Much how we can use xBA and xSLG to help predict a hitter’s future performance, the same can be done with xwOBA. The difference is that xwOBA attempts to capture a player’s overall offensive value rather than painting a limited picture containing just one aspect of a player’s offense.

Photo by Kiyoshi Mio/Icon Sportswire

Kyle Berger is a lifelong Reds fan who has lived in the Cincinnati area for his entire life. Kyle has always been interested in the analytics side of baseball, and recently graduated from Miami University with a degree in Business Analytics. You can follow him on Twitter @KB_48, where most of his Tweets are about the Reds or baseball in general.

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Corey
Corey
26 days ago

Is diversity of spray chart involved in this metric or can a predictable hitter that can be shifted really take a hit between his xwOBA and his wOBA?

Steve Mancuso
Admin
26 days ago
Reply to  Corey

Good question and the answer is complicated. In theory, if a batter has a pattern where he hits (most do) defenders could play there and take away balls that should be hits (xwOBA) but turn into outs (wOBA) producing a gap. But factors that mitigate that: (1) Shifting deals with infielders, so mainly talking about singles. (2) Balls hit to the opposite field are hit with less exit velocity, so again, reduced impact. (3) What’s “expected” evolves as time passes so shifts are factored into what’s expected more now. My sense is that the end result is minimal.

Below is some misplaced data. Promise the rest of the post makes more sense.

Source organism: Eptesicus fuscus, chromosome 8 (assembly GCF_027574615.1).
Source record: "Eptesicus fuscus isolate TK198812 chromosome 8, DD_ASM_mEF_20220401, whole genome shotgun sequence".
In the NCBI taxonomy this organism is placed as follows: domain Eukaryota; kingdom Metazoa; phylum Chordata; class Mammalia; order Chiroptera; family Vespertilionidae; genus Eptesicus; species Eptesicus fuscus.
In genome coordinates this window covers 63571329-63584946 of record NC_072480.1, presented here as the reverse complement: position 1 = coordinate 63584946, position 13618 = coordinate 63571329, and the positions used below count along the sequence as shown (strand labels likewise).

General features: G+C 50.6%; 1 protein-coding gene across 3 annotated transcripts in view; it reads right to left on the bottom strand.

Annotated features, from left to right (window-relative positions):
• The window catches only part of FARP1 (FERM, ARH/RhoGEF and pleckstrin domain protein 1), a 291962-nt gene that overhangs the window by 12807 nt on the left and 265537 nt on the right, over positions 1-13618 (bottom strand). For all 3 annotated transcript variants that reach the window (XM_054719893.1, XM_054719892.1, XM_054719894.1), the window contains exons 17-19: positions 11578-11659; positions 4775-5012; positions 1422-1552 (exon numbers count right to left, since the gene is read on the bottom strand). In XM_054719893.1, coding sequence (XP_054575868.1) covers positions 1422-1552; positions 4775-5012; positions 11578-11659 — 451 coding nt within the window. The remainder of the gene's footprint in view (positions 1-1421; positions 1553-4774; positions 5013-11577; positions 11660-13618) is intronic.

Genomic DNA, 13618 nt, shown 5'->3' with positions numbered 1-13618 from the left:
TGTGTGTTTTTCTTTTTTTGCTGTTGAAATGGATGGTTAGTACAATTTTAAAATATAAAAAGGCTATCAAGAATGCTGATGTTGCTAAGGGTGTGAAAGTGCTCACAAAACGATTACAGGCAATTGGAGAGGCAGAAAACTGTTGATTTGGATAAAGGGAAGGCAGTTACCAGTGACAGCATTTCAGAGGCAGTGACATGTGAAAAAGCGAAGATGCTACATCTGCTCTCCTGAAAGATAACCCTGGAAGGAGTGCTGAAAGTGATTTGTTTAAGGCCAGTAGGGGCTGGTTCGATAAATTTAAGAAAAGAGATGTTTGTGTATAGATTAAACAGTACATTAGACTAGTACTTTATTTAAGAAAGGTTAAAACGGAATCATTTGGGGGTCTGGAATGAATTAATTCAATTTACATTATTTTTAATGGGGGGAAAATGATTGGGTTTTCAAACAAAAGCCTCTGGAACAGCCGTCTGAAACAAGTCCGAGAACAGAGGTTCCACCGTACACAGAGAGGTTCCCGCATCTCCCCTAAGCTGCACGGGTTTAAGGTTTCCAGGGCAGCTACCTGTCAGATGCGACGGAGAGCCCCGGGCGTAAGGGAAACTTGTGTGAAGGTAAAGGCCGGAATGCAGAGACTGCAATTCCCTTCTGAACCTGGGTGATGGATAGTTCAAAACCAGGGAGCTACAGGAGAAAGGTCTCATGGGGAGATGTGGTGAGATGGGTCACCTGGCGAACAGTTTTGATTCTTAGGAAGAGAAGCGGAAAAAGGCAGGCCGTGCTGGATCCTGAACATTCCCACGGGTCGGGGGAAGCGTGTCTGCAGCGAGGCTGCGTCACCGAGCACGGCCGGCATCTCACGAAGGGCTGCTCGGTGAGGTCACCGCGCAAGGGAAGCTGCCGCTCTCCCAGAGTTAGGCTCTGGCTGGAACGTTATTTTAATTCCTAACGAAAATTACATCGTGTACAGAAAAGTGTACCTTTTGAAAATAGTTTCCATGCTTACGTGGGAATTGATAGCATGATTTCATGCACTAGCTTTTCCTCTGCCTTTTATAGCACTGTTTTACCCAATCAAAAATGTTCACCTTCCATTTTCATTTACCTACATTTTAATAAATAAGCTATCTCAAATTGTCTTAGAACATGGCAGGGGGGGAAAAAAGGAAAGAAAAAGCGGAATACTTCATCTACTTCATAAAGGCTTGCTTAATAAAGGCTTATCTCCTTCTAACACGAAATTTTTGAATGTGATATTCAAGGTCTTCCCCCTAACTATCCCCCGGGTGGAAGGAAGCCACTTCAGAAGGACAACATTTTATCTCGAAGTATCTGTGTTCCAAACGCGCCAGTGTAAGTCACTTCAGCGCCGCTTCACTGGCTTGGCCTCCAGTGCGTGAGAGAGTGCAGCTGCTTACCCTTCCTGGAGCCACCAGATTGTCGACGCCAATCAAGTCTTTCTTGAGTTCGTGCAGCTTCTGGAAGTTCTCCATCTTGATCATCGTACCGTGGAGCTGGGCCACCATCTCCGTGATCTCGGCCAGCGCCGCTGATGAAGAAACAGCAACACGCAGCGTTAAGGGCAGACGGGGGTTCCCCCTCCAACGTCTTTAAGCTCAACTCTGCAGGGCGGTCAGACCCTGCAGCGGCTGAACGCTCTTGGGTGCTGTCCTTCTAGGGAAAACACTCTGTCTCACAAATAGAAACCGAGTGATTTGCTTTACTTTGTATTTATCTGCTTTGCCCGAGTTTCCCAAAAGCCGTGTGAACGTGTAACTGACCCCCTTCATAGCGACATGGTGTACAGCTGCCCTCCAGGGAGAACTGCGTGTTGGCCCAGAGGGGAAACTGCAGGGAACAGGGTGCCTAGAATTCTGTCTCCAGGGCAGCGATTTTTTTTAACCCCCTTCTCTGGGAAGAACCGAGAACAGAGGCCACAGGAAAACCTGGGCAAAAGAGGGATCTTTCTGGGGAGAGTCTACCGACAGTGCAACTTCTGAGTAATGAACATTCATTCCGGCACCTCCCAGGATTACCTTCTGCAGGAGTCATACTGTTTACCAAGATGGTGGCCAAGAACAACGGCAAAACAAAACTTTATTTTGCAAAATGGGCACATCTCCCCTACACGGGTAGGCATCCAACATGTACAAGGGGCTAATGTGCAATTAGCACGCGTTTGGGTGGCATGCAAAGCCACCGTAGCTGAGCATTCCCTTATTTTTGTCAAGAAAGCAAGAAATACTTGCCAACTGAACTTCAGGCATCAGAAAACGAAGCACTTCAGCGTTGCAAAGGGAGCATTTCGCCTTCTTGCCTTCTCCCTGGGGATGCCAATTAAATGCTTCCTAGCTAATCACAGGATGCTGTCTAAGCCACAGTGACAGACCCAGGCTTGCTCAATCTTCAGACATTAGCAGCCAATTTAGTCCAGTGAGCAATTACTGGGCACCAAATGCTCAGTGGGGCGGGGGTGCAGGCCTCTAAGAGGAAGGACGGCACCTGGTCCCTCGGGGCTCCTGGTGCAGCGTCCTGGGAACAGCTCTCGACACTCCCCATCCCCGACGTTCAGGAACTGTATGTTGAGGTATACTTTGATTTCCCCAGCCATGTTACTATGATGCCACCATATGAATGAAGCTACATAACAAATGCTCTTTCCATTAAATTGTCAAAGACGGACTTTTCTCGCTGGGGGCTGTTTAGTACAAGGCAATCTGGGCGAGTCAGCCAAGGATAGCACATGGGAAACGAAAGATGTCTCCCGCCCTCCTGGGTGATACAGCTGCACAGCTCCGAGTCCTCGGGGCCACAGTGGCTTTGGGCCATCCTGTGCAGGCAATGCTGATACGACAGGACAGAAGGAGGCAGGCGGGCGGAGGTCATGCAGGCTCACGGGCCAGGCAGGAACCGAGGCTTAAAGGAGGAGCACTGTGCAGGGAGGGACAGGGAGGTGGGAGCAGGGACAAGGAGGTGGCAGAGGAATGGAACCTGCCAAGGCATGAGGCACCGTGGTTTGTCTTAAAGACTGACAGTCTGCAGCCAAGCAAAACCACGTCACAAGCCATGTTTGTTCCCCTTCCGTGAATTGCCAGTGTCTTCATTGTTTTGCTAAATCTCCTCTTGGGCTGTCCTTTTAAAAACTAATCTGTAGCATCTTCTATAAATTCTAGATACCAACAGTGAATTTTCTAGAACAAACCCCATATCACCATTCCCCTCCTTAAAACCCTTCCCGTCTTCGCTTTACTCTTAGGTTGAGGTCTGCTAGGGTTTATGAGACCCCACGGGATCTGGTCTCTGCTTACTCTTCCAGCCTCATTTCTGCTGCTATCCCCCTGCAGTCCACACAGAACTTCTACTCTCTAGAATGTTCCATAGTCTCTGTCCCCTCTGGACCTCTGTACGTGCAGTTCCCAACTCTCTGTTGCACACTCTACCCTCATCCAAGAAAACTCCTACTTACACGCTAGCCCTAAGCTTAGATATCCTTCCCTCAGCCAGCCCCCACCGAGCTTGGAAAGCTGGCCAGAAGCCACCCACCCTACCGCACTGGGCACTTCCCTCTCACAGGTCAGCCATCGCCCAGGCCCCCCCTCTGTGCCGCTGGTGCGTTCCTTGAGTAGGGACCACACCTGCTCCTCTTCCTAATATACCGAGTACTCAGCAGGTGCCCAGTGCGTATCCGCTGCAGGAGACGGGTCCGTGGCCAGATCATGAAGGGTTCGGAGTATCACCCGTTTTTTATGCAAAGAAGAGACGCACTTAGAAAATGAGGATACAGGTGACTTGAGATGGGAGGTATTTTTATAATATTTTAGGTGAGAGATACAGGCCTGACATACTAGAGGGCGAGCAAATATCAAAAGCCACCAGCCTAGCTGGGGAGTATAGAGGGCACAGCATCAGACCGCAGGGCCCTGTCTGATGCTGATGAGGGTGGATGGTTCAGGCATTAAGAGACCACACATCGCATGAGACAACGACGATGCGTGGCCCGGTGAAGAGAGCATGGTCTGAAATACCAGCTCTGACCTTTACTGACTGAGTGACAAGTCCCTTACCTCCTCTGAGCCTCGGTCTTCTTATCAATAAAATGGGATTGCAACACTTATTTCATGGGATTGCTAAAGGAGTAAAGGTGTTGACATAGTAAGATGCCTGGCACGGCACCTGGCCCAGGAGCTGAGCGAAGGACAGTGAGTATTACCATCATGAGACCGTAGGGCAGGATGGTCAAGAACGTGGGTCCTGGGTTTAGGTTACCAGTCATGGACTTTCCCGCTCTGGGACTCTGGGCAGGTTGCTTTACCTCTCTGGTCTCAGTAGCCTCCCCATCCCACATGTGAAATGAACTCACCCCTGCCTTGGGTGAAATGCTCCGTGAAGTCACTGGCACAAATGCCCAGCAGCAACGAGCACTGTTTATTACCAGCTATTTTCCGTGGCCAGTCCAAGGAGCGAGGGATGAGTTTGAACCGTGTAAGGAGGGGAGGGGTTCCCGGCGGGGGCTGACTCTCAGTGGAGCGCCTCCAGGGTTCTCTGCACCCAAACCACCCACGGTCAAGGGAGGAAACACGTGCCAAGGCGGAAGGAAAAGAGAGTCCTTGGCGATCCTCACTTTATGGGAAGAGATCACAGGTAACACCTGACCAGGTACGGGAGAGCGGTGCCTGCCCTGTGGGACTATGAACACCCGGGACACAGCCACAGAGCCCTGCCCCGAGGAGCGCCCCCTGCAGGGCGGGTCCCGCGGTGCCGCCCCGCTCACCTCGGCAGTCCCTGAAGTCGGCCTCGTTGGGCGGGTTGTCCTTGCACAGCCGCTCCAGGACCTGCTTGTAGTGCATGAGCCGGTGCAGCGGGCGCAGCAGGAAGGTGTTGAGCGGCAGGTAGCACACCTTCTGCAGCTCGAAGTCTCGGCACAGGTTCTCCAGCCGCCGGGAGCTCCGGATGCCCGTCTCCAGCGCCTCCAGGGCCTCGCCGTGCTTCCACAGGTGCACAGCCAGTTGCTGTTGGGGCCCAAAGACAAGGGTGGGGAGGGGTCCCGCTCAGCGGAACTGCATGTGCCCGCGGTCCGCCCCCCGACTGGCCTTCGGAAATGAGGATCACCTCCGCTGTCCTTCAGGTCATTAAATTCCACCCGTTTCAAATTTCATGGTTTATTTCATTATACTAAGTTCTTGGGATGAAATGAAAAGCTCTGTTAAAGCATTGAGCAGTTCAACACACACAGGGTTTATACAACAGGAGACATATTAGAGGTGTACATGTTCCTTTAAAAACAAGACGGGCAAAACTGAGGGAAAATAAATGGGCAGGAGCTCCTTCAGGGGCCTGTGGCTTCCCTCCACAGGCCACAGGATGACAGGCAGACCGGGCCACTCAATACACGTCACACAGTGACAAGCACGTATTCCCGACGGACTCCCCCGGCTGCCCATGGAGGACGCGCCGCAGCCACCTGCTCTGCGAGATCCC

A bit of data: Left-handed batters are shifted much more than right-handed batters. But the deviation between wOBA and xwOBA is minimal. In 2021, LHB expected wOBA is .315 and actual wOBA is .313. Right-handed batters the gap is .315 (actual) vs. .314 (expected).

Corey
Corey
26 days ago
Reply to  Steve Mancuso

Interesting…

Looking at the pitching side of that stat, Wade Miley is pretty much the worst in the rotation. I know he’s been probably the most productive Reds pitcher this year, but if the expected stats don’t line up, maybe he’s not worth the $10 million option. Time to ask Lodolo and/or Greene to shine. Add in that Barnhart may not be worth his option. You just freed up $17.5 million next year. Another $8 million frees up the next year when you cut Shogo loose.

If you can get someone to take $5-7 million of Moustakas’ contract off your hands, then you’re really freeing up some money to sign Castellanos to a 5 year $90 million deal.

Steve Mancuso
Admin
25 days ago
Reply to  Corey

I’ve always been more Miley-skeptical than others. But he was a solid part of the rotation for most of 2021. That said, his x-numbers are middle of the pack overall as you mention. I think picking up his option is a close call. But his ERA and wily-veteran status are catnip for ownership and front offices, especially so for the old-timey Reds. I’d be shocked if they let him go.